The fundamental error of this rejoinder is that it opens up the door for even more government interference. If the law leaves out some sweet beverages perhaps it should be extended to cover them all. If it fails to address food, perhaps new regulations should cap how many calories a restaurant can put on one dish.
Many critics of the soda ban, and this includes the typical man and woman on the street, correctly recognized the fundamental issue at stake – individual freedom. Either you have sovereignty over your own life or you don’t. You can understand and support individual rights or you can reject the concept of individual rights and yearn for the strong arm of government to direct and discipline its subjects.
The 16 ounce soda law is emblematic of an intrusive state that considers personal freedom a privilege some people can have some of the time. The general rule, however, is that government officials – popularly referred to as the nanny state – have the legitimate authority to micro-manage every person’s life.
Mayor Bloomberg’s position on the issue of personal autonomy is especially interesting. He has explicitly and repeatedly asserted that the 16 ounce soda law does not violate anyone’s freedom. To paraphrase the mayor, “Nobody is taking your freedom away. If you want a 32 ounce soda you can buy two 16 ounce sodas. The law is just a reminder to help you make the right decision.”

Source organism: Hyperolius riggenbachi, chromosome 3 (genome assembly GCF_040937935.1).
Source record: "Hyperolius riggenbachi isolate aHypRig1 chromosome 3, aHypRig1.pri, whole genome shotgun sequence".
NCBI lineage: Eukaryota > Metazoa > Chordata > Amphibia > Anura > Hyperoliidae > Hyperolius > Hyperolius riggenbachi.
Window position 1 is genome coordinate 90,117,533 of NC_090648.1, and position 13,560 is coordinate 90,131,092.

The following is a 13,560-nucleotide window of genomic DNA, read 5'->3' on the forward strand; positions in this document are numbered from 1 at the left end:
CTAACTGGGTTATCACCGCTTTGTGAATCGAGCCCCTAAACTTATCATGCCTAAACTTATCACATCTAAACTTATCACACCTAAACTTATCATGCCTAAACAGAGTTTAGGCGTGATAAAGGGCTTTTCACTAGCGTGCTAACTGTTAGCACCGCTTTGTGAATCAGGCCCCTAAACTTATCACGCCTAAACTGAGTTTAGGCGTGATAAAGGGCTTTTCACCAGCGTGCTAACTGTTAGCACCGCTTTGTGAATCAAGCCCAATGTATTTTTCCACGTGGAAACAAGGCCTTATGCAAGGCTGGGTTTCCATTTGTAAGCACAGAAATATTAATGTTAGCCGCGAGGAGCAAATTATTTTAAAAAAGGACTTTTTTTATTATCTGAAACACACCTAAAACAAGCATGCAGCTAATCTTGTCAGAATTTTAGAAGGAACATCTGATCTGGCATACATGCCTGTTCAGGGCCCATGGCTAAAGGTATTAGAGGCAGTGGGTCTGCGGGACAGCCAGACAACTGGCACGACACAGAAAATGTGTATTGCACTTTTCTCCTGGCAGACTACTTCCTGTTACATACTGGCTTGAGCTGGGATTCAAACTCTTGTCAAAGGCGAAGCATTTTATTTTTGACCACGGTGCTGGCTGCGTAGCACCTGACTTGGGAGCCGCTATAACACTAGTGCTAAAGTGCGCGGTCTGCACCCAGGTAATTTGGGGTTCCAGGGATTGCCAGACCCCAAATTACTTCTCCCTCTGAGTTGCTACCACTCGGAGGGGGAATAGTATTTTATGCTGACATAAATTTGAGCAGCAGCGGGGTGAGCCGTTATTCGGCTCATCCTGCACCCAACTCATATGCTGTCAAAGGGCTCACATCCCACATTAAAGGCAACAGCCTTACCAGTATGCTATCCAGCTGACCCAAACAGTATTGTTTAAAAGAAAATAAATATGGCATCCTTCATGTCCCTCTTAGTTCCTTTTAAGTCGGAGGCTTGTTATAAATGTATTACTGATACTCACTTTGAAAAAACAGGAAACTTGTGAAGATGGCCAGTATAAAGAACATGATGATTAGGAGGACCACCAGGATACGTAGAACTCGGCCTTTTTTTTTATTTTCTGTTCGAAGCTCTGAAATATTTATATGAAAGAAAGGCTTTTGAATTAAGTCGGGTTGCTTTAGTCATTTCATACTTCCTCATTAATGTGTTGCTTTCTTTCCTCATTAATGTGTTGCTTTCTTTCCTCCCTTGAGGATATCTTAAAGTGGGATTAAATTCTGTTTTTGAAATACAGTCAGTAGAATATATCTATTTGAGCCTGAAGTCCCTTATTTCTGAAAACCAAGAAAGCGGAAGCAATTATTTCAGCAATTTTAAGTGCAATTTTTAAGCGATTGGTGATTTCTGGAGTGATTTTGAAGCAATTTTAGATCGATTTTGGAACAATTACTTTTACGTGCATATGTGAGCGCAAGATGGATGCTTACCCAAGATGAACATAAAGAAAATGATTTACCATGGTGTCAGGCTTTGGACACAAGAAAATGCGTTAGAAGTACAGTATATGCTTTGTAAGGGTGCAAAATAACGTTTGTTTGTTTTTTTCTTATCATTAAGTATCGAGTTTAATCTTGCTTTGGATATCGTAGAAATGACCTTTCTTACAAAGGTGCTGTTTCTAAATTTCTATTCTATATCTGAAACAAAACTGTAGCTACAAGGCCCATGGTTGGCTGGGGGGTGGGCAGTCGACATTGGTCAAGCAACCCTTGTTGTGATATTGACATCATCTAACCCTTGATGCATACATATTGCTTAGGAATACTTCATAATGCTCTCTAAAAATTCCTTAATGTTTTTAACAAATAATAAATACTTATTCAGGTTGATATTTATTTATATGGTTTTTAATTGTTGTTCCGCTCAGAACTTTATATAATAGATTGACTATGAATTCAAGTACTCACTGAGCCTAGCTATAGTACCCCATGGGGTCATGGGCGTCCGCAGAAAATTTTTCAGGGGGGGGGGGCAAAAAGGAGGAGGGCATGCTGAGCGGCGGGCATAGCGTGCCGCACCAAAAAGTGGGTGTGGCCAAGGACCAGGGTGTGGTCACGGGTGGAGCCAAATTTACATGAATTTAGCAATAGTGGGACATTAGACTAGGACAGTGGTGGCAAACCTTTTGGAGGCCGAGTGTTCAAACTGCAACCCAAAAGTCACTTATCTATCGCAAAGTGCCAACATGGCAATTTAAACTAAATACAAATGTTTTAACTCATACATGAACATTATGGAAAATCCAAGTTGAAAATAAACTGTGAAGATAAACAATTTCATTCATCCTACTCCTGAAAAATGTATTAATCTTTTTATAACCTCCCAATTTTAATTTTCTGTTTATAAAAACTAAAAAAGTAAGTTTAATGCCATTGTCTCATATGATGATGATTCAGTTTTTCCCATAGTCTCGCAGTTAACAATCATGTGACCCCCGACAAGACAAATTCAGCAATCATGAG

Of course, the assertion is false. The soda regulation was designed to be a strong proscription against voluntary, mutually beneficial commerce. In a free society the portion size of sodas is the result of food vendors and customers coming to an agreement. Some establishments might sell tiny 4 ounce shots of sugary beverages while others could boast that they provide portions even larger than a “big gulp.” The proper role of government is to assure that the relationship between the buyer and seller is not corrupted by force or fraud.
Mayor Bloomberg is an intelligent man who should know the significance of his policies. Why would he claim his soda ban does not violate freedom?